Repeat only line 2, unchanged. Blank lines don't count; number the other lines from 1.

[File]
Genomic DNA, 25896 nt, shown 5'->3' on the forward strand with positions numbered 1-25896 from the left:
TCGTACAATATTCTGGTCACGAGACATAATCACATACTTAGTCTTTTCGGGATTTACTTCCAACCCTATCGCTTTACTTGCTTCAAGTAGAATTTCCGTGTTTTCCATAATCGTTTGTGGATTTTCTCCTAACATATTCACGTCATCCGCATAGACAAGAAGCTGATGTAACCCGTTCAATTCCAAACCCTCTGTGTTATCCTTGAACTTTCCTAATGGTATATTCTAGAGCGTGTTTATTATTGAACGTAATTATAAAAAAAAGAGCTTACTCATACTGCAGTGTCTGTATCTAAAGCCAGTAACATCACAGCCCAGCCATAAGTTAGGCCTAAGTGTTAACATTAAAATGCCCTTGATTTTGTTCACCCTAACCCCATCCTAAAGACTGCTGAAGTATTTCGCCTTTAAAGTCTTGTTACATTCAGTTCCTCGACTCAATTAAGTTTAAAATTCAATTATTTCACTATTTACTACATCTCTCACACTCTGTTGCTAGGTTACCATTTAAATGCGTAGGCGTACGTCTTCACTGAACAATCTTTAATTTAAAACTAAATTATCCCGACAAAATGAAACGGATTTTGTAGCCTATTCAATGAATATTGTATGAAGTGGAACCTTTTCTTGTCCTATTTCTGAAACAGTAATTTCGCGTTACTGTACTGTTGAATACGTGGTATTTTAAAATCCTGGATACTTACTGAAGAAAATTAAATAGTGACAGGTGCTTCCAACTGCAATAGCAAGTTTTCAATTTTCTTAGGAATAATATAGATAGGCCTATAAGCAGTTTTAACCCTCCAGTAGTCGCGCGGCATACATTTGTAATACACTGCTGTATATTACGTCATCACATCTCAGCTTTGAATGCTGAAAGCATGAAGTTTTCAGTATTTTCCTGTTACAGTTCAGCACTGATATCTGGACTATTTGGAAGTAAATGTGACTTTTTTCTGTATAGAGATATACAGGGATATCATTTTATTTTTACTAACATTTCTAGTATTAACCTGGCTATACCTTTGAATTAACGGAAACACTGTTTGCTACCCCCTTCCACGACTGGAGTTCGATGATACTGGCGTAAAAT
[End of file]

TCGTACAATATTCTGGTCACGAGACATAATCACATACTTAGTCTTTTCGGGATTTACTTCCAACCCTATCGCTTTACTTGCTTCAAGTAGAATTTCCGTGTTTTCCATAATCGTTTGTGGATTTTCTCCTAACATATTCACGTCATCCGCATAGACAAGAAGCTGATGTAACCCGTTCAATTCCAAACCCTCTGTGTTATCCTTGAACTTTCCTAATGGTATATTCTAGAGCGTGTTTATTATTGAACGTAATTATAAAAAAAAGAGCTTACTCATACTGCAGTGTCTGTATCTAAAGCCAGTAACATCACAGCCCAGCCATAAGTTAGGCCTAAGTGTTAACATTAAAATGCCCTTGATTTTGTTCACCCTAACCCCATCCTAAAGACTGCTGAAGTATTTCGCCTTTAAAGTCTTGTTACATTCAGTTCCTCGACTCAATTAAGTTTAAAATTCAATTATTTCACTATTTACTACATCTCTCACACTCTGTTGCTAGGTTACCATTTAAATGCGTAGGCGTACGTCTTCACTGAACAATCTTTAATTTAAAACTAAATTATCCCGACAAAATGAAACGGATTTTGTAGCCTATTCAATGAATATTGTATGAAGTGGAACCTTTTCTTGTCCTATTTCTGAAACAGTAATTTCGCGTTACTGTACTGTTGAATACGTGGTATTTTAAAATCCTGGATACTTACTGAAGAAAATTAAATAGTGACAGGTGCTTCCAACTGCAATAGCAAGTTTTCAATTTTCTTAGGAATAATATAGATAGGCCTATAAGCAGTTTTAACCCTCCAGTAGTCGCGCGGCATACATTTGTAATACACTGCTGTATATTACGTCATCACATCTCAGCTTTGAATGCTGAAAGCATGAAGTTTTCAGTATTTTCCTGTTACAGTTCAGCACTGATATCTGGACTATTTGGAAGTAAATGTGACTTTTTTCTGTATAGAGATATACAGGGATATCATTTTATTTTTACTAACATTTCTAGTATTAACCTGGCTATACCTTTGAATTAACGGAAACACTGTTTGCTACCCCCTTCCACGACTGGAGTTCGATGATACTGGCGTAAAAT